Submitted to: Nucleic Acids Research
Publication Type: Peer Reviewed Journal
Publication Acceptance Date: May 18, 1995
Publication Date: N/A
Interpretive Summary: The polymerase chain reaction (PCR) is a powerful biochemical analysis tool that is used to look for genetic differences between different plants, animals, and microbes. However, PCR is limited when analyzing populations by the labor- intensive extraction of genomic DNA from large numbers of samples. We have developed a novel DNA extraction process that can be performed in a single tube from the time a tissue is collected until diluted aliquots of the extractant are taken for PCR reactions. The process does not require centrifugation, can prepare up to 6000 samples per day, results in enough DNA to perform 4000 PCR amplifications per sample, can be used for plant, microbial, and animal sources of DNA, including human blood. Additionally, none of the chemicals used are classified as hazardous waste, so this technique should not negatively impact the environment. The method can be used with primers for both random amplified polymorphic DNA and specific gene sequences. The cost per sample for DNA extraction is only $0.24 compared to $0.64 per sample for the commonly used CTAB procedure.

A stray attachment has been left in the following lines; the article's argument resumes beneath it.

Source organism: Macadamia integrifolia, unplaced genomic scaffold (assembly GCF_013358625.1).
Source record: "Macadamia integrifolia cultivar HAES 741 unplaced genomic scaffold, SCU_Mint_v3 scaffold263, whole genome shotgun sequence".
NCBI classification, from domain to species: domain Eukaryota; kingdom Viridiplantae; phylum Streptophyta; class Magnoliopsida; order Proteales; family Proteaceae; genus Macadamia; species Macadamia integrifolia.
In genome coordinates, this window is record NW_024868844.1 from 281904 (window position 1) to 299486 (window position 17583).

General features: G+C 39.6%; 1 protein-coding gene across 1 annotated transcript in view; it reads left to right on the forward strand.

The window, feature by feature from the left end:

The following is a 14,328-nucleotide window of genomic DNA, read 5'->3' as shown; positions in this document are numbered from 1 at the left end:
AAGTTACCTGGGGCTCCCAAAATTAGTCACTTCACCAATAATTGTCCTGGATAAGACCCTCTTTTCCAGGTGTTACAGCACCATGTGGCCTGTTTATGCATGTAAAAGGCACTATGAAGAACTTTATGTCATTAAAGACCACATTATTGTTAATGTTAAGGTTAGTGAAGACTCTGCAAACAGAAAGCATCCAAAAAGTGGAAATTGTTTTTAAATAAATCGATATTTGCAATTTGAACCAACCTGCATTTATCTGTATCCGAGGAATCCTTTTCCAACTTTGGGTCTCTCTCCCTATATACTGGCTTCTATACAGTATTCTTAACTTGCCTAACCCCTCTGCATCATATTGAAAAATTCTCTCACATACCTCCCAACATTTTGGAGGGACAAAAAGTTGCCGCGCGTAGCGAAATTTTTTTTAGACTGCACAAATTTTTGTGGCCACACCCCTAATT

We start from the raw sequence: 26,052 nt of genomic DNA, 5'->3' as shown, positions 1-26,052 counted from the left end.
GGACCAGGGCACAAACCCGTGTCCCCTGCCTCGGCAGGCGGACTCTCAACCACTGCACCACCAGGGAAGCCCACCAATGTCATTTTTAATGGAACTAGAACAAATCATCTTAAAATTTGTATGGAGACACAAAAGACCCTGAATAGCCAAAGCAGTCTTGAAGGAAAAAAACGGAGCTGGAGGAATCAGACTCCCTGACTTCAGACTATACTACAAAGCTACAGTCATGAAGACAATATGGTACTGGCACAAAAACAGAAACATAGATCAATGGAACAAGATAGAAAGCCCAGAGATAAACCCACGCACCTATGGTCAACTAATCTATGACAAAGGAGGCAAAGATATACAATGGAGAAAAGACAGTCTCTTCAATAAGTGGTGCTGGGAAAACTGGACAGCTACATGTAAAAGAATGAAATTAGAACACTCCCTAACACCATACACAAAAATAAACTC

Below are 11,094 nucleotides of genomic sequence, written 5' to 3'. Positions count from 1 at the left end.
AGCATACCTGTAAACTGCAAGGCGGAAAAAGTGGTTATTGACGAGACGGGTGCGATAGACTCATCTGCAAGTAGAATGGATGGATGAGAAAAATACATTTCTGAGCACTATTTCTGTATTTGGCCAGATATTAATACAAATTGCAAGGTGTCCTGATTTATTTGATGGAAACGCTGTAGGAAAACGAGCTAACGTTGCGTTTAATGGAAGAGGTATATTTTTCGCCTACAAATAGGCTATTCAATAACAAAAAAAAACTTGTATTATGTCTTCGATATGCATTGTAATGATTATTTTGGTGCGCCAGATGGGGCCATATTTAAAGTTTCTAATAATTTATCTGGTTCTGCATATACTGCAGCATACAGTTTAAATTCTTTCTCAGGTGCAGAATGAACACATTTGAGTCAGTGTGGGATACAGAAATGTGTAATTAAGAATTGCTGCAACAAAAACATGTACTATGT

Technical Abstract: The polymerase chain reaction (PCR) is a powerful genetic tool, but the analysis of populations is limited by the labor-intensive extraction of genomic DNA from large numbers of samples. A novel DNA extraction process has been developed that can be performed in a single tube from the time a tissue is collected until diluted aliquots of the extractant are taken for PCR reactions. The process consists of two parts: sample preparation for extraction and DNA chemical extraction using a one-step buffer (ROSE). Using the ROSE buffer, 0.8 - 1.2 micro g of high molecular weight DNA (>40 Kb) can be extracted from 5.0 mg of lyophilized leaf tissue. The DNA extracts produce identical RAPD and single gene PCR amplification products as the standard CTAB method. DNA samples incubated at 37 deg C for 64 hours produce the same RAPD PCR products as samples stored at 4 deg C which demonstrates the stability of ROSE-extracted DNA. Due to the inhibitory effects of buffer components at their initial strength, and perhaps other natural compounds in the extract, the ROSE buffer extractant must be diluted 170-fold before the DNA can be amplified by PCR. The process does not require centrifugation; can prepare up to 6000 samples per day; results in enough DNA to perform 4000 PCR amplifications per sample; can be used for plant, microbial, and animal sources of DNA, including human blood; and does not generate hazardous waste.